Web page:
19. My 8 yrs old loves the SOTW. When we starts half a year ago, she would not touch the books because they are too long and dry looking. We have been listening to the audio CD on the way to and from her school. It is so much easier than the books. Now she loves so much that she puts all first 3 books on her night table and read them every night. We are now listening to the fourth CD. I did not do any activities from the activity book. I will wait till she has a good understanding of the books first. History should be enjoyed. Listening to some greek myth would be a nice preprepation for the SOTW. TedED is also a favourite. I have not found any interesting historical DVD. If anyone knows some good ones, pls recommend.
  20. Early reader/first book: the piggy and the elephant geography: early explorer sticker book and a map elementary level reader: Charlie and Chocolate Factory elementary history: TSOW math: the Beast Academy science: too many good ones.
  21. My DD8 is going to be Grade 4 this coming September. She has been in a French immersion program for the past 3 years. The direct impact is her English suffered. Despite her reading level is very high, her basic English writing is at Grade 1 level based on the assessment in WWE. Other areas she has gaps are: - she doesn't pay attention to the capitalization and basic structure of sentences. - she usually answers questions in words, not in complete sentences. Sometimes, she will use "it" or "they" without specifying whom this "it" or "they" refer to. - she has trouble to find main ideas from a given paragraphs and definitely has trouble to summarize the story using her own words. Areas she is doing well are: - her spelling is good - she reads a lot and extremely fast. I want to work with her on filling up those gaps by following WWE. Because she starts late with this curriculum, I am going to do a condensed program with her. Below are some rough thoughts: - we will alter dictation, notation and copy work as suggested by the book on weekly basis. But I will add more content for each day. For example, I will provide longer sentences with more grammar concepts she needs to pay attention to when she is doing her copy work. - we will select books that is at her level when we try to ask questions and summarize main ideas. - she will do a weekly research on topics she is interested and write an essay. I will point only three mistakes for her to correct. Any suggestions/comments will be very appreciated!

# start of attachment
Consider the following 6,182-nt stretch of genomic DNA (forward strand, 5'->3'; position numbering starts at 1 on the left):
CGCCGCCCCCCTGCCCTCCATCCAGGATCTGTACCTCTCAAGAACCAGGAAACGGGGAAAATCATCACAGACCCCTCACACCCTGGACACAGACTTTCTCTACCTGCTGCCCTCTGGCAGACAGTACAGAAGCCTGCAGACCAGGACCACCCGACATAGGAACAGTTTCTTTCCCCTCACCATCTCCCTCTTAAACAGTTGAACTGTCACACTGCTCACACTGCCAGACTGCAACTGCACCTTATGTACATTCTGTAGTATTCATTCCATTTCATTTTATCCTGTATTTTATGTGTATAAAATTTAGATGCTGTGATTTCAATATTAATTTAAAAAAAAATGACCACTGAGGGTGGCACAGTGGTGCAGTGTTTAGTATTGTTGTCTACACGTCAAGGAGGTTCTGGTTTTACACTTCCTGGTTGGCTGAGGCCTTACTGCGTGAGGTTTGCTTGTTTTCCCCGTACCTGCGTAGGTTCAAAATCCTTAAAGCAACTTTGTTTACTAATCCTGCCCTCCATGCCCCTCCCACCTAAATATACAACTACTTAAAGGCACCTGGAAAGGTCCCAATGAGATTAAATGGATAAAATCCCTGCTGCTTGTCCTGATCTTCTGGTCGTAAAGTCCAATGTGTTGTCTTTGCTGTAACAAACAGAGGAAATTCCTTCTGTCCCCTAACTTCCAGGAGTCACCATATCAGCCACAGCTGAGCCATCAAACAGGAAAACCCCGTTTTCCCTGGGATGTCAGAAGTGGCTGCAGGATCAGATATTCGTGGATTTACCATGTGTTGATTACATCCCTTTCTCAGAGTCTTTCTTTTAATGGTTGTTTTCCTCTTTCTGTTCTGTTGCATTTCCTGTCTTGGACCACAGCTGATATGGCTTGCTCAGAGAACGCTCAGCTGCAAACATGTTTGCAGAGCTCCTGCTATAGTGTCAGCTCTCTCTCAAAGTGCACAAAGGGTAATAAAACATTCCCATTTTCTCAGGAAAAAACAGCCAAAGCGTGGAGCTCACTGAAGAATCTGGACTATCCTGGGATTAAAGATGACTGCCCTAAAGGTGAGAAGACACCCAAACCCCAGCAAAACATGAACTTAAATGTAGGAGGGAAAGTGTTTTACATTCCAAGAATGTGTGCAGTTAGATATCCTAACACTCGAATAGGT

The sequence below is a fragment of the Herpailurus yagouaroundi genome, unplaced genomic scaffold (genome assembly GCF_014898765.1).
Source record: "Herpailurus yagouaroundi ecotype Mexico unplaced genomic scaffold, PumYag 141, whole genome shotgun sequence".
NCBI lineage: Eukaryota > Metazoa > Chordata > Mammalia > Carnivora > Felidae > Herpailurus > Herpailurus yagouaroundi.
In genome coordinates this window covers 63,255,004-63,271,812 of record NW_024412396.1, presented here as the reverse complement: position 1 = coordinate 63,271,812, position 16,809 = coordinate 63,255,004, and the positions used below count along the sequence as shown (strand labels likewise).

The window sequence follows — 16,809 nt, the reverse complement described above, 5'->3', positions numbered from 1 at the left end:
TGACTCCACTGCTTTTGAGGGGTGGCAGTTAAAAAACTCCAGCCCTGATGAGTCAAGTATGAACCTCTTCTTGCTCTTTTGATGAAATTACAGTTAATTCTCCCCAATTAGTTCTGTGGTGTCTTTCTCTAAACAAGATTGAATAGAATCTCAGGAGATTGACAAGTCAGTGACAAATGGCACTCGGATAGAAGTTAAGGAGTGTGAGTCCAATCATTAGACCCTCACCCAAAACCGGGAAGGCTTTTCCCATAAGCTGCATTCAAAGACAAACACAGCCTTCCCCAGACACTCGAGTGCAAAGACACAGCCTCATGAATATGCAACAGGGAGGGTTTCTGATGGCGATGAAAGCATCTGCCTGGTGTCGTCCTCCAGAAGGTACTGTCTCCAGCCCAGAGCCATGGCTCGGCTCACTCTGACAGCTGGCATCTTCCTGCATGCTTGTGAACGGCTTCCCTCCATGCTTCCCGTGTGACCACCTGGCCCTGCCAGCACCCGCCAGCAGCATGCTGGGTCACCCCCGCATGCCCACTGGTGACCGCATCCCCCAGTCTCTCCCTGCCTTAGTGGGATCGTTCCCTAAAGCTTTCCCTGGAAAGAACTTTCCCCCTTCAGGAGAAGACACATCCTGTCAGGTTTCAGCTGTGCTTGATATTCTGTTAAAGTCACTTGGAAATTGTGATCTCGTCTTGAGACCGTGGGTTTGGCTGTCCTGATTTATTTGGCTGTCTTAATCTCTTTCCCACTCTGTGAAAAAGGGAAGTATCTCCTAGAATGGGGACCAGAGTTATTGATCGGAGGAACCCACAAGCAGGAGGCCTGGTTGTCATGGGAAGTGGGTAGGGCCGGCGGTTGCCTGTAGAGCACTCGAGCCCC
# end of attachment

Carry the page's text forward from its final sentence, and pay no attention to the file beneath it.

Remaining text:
22. Recommendation for French magazines: For kids who love animals, Les explorateurs is a good one for mid elementary kids. Mes premiers j'aime lire is good for slightly younger kids. Also there is National Geographic France for flurent readers.
  23. Lori provides a wealthy amount of information that are helpful. Below are some I found especially useful for my DD8: - having a map right besides the breakfast table. So when we discuss an event, DD8 knows where it happens. - finding events through embassies. We are lucky that we live in the capital city and there are free cultural events through out the year. We took advantage of that last year and visited events held by 30+ countries. We watched all kinds of culture performance and tasted lots of food from lemony sponge cake from Ethiopia to mint tea from Morocco. Those are by far the best educational opportunities one could wish for. - learning it with history. While reading the SOTW, looking into a map and see how things changed. Though I have not found a good geography book to compliment SOTW, will appreciate if anyone can provide any suggestions. - doing art work with geographic theme. Drawing, cutting, making clay map are all great activities! enjoy!
  24. As a person who went through the medical school, here are some general advice: - developing an interest in science, math and literacy, - developing an interest in helping people, - being active and healthy (so you can handle the workload). Those will get your daughter ready. You can try out online courses for the first year medical students to let your daughter realize the gap and ask her how she would like to fill in the gap.